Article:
To twain and fifty sudden sides
Each perfect as each other.

Now backwards, inwards still my mind
Must track the intangible and blind,
And seeking, shall securely find
Hidden in secret places
Fresh feasts for every soul that strives,
New life for many mystic lives,
And strange new forms and faces.

My mind still searches, and attains
By many days and many pains
To That which Is and Was and reigns
Shadowed in four and ten;
And loses self in sacred lands,
And cries and quickens, and understands
Beyond the first Amen.

A Dream Within A Dream
Edgar Allen Poe

Take this kiss upon the brow!
And, in parting from you now,
Thus much let me avow-
You are not wrong, who deem
That my days have been a dream;
Yet if hope has flown away
In a night, or in a day,
In a vision, or in none,
Is it therefore the less gone?
All that we see or seem
Is but a dream within a dream.

I stand amid the roar
Of a surf-tormented shore,
And I hold within my hand
Grains of the golden sand-
How few! yet how they creep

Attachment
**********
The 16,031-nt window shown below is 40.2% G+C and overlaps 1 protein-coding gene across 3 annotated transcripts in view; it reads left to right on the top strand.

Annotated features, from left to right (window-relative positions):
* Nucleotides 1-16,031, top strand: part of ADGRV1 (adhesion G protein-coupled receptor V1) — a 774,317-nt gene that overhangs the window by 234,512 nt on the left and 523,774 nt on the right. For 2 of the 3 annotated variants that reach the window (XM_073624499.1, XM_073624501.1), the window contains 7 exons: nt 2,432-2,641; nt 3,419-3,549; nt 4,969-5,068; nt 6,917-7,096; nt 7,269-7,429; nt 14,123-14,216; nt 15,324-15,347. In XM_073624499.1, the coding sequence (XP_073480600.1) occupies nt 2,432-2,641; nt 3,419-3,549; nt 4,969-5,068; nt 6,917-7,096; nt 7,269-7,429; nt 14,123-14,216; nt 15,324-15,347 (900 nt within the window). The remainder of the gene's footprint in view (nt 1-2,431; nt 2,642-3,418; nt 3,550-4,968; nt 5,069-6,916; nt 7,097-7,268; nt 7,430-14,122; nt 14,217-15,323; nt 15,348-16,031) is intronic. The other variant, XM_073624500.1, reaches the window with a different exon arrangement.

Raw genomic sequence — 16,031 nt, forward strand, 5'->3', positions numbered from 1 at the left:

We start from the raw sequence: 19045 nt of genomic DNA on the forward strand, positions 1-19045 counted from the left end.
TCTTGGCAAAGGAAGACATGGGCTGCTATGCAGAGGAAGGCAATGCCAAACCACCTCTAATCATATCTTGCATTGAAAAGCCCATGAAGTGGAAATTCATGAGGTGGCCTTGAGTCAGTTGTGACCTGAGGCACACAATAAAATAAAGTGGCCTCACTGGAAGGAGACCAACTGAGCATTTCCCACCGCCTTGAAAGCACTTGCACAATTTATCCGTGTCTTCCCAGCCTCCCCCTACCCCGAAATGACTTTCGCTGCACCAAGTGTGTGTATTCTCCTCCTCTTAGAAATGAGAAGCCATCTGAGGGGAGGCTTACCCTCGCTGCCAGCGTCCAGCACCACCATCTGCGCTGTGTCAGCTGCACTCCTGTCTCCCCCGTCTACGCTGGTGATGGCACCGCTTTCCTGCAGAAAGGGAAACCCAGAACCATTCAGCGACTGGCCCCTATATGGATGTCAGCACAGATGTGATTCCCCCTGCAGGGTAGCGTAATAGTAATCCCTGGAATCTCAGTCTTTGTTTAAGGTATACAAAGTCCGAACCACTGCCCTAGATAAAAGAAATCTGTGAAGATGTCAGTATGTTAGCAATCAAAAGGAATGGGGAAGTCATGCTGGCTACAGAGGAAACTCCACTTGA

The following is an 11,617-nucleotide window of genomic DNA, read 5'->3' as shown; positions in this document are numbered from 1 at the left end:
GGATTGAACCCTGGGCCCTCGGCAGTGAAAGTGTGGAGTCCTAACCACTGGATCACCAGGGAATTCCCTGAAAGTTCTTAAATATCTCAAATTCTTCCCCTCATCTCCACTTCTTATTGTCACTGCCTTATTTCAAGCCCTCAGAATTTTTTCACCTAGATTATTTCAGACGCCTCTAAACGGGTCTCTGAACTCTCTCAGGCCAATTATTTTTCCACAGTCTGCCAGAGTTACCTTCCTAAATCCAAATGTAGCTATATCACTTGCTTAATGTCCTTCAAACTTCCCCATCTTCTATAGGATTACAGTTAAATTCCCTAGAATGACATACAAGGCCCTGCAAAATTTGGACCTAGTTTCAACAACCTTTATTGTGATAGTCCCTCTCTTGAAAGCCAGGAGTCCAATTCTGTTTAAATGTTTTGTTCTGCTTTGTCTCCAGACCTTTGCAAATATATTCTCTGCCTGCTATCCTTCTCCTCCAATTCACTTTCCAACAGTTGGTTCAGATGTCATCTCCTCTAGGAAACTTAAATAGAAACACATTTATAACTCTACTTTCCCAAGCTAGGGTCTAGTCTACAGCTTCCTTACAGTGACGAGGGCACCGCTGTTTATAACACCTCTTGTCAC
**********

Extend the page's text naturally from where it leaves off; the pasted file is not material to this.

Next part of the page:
Through my fingers to the deep,
While I weep- while I weep!
O God! can I not grasp
Them with a tighter clasp?
O God! can I not save
One from the pitiless wave?
Is all that we see or seem
But a dream within a dream?
I have always loved Aleister Crowley's poem above... it's a very in depth description of a deeply personal spiritual journey. Though Aleister Crowley was seen by some as 'evil' in actuality was more spiritual, but since he dabbled in what was considered occult practices to progress spiritually he was misunderstood. If he was around today, people would just think he was another person who was into meditation, tarot cards etc. He actually travelled to India and studied Hinduism and Buddhism... doesn't say anything about Sikhi though but he did study many world religions and eventually founded Thelema.

Edgar Allan Poe (born Edgar Poe; January 19, 1809 – October 7, 1849) was an American author, poet, editor, and literary critic, considered part of the American Romantic Movement. Best known for his tales of mystery and the macabre, Poe was one of the earliest American practitioners of the short story and is generally considered the inventor of the detective fiction genre. He is further credited with contributing to the emerging genre of science fiction. He was the first well-known American writer to try to earn a living through writing alone, resulting in a financially difficult life and career.